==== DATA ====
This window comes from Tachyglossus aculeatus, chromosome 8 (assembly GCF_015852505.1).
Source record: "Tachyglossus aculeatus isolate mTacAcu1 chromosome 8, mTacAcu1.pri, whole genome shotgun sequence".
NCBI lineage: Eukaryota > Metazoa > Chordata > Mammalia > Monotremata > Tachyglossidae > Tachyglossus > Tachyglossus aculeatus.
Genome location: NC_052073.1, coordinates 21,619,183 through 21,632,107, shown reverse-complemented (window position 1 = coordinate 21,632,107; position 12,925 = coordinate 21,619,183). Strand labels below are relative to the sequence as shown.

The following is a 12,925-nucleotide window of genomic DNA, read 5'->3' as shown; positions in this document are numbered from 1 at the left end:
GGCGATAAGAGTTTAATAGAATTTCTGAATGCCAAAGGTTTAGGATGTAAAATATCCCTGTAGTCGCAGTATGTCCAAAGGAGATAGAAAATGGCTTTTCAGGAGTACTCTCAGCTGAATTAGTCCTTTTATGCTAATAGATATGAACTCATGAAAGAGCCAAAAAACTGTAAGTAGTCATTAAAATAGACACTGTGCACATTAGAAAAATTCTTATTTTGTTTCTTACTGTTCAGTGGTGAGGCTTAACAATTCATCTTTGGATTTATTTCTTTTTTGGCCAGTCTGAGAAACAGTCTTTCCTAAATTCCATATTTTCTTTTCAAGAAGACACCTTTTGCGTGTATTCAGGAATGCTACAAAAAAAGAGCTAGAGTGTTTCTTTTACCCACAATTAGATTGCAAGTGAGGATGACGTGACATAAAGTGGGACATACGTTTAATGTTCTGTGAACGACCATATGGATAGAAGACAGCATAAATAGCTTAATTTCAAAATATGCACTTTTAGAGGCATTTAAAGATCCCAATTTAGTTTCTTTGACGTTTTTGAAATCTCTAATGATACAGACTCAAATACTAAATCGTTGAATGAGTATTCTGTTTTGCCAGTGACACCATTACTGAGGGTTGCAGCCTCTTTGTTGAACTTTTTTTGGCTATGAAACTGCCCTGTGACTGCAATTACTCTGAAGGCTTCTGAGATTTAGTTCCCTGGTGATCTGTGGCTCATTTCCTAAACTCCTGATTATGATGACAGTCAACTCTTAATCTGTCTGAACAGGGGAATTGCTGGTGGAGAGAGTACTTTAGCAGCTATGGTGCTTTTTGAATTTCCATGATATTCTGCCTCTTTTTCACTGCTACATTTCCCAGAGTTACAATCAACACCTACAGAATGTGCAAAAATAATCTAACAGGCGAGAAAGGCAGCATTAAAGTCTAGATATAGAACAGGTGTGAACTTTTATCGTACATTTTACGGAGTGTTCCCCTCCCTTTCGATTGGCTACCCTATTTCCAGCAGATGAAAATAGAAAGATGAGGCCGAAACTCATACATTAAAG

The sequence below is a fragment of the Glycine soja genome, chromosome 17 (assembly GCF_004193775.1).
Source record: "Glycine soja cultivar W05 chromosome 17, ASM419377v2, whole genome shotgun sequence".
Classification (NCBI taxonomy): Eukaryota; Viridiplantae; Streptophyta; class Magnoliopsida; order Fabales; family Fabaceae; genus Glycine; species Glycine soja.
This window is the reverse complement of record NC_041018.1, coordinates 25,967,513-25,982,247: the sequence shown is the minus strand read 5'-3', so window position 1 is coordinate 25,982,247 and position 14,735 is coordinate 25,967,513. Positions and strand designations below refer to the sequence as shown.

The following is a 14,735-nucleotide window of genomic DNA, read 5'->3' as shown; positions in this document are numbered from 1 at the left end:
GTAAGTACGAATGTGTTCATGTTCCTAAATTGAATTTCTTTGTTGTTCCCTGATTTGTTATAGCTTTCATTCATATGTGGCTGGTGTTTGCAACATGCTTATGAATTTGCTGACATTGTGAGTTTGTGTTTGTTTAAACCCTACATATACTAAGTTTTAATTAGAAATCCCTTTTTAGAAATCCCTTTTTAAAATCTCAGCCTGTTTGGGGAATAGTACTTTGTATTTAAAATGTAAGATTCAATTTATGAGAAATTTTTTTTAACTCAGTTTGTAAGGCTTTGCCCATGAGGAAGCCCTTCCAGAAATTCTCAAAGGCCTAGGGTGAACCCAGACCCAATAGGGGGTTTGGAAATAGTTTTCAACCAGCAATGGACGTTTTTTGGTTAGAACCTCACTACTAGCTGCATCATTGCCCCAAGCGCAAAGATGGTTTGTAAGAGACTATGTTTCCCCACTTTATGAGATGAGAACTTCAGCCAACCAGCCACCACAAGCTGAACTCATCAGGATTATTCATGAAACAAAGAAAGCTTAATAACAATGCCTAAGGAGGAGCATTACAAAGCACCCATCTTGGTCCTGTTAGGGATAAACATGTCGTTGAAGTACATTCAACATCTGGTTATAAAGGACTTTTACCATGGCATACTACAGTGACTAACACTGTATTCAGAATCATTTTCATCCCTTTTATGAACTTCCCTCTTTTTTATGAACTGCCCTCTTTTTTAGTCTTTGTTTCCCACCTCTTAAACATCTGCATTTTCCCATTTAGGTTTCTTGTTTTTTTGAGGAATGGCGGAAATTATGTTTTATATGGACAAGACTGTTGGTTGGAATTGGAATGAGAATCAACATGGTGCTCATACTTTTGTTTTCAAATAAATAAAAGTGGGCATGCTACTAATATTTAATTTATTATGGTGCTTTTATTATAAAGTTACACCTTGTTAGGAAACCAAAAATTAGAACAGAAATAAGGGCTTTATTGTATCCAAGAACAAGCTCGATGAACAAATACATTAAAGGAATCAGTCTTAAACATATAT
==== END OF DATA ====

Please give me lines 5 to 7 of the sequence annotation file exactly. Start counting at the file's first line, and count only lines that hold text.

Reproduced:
The following is a 12,925-nucleotide window of genomic DNA, read 5'->3' as shown; positions in this document are numbered from 1 at the left end:
GGCGATAAGAGTTTAATAGAATTTCTGAATGCCAAAGGTTTAGGATGTAAAATATCCCTGTAGTCGCAGTATGTCCAAAGGAGATAGAAAATGGCTTTTCAGGAGTACTCTCAGCTGAATTAGTCCTTTTATGCTAATAGATATGAACTCATGAAAGAGCCAAAAAACTGTAAGTAGTCATTAAAATAGACACTGTGCACATTAGAAAAATTCTTATTTTGTTTCTTACTGTTCAGTGGTGAGGCTTAACAATTCATCTTTGGATTTATTTCTTTTTTGGCCAGTCTGAGAAACAGTCTTTCCTAAATTCCATATTTTCTTTTCAAGAAGACACCTTTTGCGTGTATTCAGGAATGCTACAAAAAAAGAGCTAGAGTGTTTCTTTTACCCACAATTAGATTGCAAGTGAGGATGACGTGACATAAAGTGGGACATACGTTTAATGTTCTGTGAACGACCATATGGATAGAAGACAGCATAAATAGCTTAATTTCAAAATATGCACTTTTAGAGGCATTTAAAGATCCCAATTTAGTTTCTTTGACGTTTTTGAAATCTCTAATGATACAGACTCAAATACTAAATCGTTGAATGAGTATTCTGTTTTGCCAGTGACACCATTACTGAGGGTTGCAGCCTCTTTGTTGAACTTTTTTTGGCTATGAAACTGCCCTGTGACTGCAATTACTCTGAAGGCTTCTGAGATTTAGTTCCCTGGTGATCTGTGGCTCATTTCCTAAACTCCTGATTATGATGACAGTCAACTCTTAATCTGTCTGAACAGGGGAATTGCTGGTGGAGAGAGTACTTTAGCAGCTATGGTGCTTTTTGAATTTCCATGATATTCTGCCTCTTTTTCACTGCTACATTTCCCAGAGTTACAATCAACACCTACAGAATGTGCAAAAATAATCTAACAGGCGAGAAAGGCAGCATTAAAGTCTAGATATAGAACAGGTGTGAACTTTTATCGTACATTTTACGGAGTGTTCCCCTCCCTTTCGATTGGCTACCCTATTTCCAGCAGATGAAAATAGAAAGATGAGGCCGAAACTCATACATTAAAG

The sequence below is a fragment of the Glycine soja genome, chromosome 17 (assembly GCF_004193775.1).